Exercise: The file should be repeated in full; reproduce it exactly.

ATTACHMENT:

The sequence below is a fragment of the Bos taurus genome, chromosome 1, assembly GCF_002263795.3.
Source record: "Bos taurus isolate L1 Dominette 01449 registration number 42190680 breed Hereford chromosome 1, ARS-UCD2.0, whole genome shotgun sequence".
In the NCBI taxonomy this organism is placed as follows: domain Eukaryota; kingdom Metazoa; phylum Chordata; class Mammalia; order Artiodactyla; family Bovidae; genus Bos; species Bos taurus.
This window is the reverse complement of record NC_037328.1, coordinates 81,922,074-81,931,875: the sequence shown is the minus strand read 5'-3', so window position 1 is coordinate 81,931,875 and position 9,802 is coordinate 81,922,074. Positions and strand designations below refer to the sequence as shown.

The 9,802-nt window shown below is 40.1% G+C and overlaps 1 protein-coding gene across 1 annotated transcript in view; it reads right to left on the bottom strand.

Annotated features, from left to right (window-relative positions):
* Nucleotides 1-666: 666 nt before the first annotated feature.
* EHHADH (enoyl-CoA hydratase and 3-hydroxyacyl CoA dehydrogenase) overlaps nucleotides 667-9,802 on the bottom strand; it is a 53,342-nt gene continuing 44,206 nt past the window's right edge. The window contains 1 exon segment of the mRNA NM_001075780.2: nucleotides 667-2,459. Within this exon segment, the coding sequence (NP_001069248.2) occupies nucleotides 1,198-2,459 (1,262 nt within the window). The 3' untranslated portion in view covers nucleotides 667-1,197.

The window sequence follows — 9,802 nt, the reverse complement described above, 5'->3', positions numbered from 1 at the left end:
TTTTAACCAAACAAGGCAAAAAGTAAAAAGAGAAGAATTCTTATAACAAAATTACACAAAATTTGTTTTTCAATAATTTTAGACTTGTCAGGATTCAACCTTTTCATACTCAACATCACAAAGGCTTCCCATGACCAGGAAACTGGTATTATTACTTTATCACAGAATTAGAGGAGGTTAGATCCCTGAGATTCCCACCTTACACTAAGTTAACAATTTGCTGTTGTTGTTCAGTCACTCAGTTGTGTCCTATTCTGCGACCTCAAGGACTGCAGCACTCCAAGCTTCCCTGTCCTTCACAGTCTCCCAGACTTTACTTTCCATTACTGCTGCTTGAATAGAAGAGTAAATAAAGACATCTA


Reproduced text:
The sequence below is a fragment of the Bos taurus genome, chromosome 1, assembly GCF_002263795.3.
Source record: "Bos taurus isolate L1 Dominette 01449 registration number 42190680 breed Hereford chromosome 1, ARS-UCD2.0, whole genome shotgun sequence".
In the NCBI taxonomy this organism is placed as follows: domain Eukaryota; kingdom Metazoa; phylum Chordata; class Mammalia; order Artiodactyla; family Bovidae; genus Bos; species Bos taurus.
This window is the reverse complement of record NC_037328.1, coordinates 81,922,074-81,931,875: the sequence shown is the minus strand read 5'-3', so window position 1 is coordinate 81,931,875 and position 9,802 is coordinate 81,922,074. Positions and strand designations below refer to the sequence as shown.

The 9,802-nt window shown below is 40.1% G+C and overlaps 1 protein-coding gene across 1 annotated transcript in view; it reads right to left on the bottom strand.

Annotated features, from left to right (window-relative positions):
* Nucleotides 1-666: 666 nt before the first annotated feature.
* EHHADH (enoyl-CoA hydratase and 3-hydroxyacyl CoA dehydrogenase) overlaps nucleotides 667-9,802 on the bottom strand; it is a 53,342-nt gene continuing 44,206 nt past the window's right edge. The window contains 1 exon segment of the mRNA NM_001075780.2: nucleotides 667-2,459. Within this exon segment, the coding sequence (NP_001069248.2) occupies nucleotides 1,198-2,459 (1,262 nt within the window). The 3' untranslated portion in view covers nucleotides 667-1,197.

The window sequence follows — 9,802 nt, the reverse complement described above, 5'->3', positions numbered from 1 at the left end:
TTTTAACCAAACAAGGCAAAAAGTAAAAAGAGAAGAATTCTTATAACAAAATTACACAAAATTTGTTTTTCAATAATTTTAGACTTGTCAGGATTCAACCTTTTCATACTCAACATCACAAAGGCTTCCCATGACCAGGAAACTGGTATTATTACTTTATCACAGAATTAGAGGAGGTTAGATCCCTGAGATTCCCACCTTACACTAAGTTAACAATTTGCTGTTGTTGTTCAGTCACTCAGTTGTGTCCTATTCTGCGACCTCAAGGACTGCAGCACTCCAAGCTTCCCTGTCCTTCACAGTCTCCCAGACTTTACTTTCCATTACTGCTGCTTGAATAGAAGAGTAAATAAAGACATCTA